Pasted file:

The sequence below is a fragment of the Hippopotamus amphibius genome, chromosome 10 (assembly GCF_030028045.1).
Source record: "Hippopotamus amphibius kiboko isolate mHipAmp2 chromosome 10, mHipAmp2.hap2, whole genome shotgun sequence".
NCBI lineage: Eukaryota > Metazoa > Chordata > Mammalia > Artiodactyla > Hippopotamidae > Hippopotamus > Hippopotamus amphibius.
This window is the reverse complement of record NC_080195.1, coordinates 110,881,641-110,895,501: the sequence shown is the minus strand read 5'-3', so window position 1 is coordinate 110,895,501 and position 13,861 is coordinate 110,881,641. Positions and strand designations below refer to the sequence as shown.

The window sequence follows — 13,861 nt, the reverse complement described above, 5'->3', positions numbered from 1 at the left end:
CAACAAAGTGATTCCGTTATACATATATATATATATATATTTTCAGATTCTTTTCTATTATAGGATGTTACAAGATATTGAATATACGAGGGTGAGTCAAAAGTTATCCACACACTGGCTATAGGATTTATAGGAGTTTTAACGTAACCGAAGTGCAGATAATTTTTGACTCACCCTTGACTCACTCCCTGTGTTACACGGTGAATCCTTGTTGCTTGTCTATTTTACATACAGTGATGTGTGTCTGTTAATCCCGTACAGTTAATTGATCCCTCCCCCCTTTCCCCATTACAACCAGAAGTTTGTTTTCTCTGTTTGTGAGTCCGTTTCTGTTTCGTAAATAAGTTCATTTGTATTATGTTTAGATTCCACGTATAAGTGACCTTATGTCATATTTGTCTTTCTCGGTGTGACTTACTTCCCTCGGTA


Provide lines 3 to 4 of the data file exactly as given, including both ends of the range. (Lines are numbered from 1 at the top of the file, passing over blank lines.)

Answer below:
NCBI lineage: Eukaryota > Metazoa > Chordata > Mammalia > Artiodactyla > Hippopotamidae > Hippopotamus > Hippopotamus amphibius.
This window is the reverse complement of record NC_080195.1, coordinates 110,881,641-110,895,501: the sequence shown is the minus strand read 5'-3', so window position 1 is coordinate 110,895,501 and position 13,861 is coordinate 110,881,641. Positions and strand designations below refer to the sequence as shown.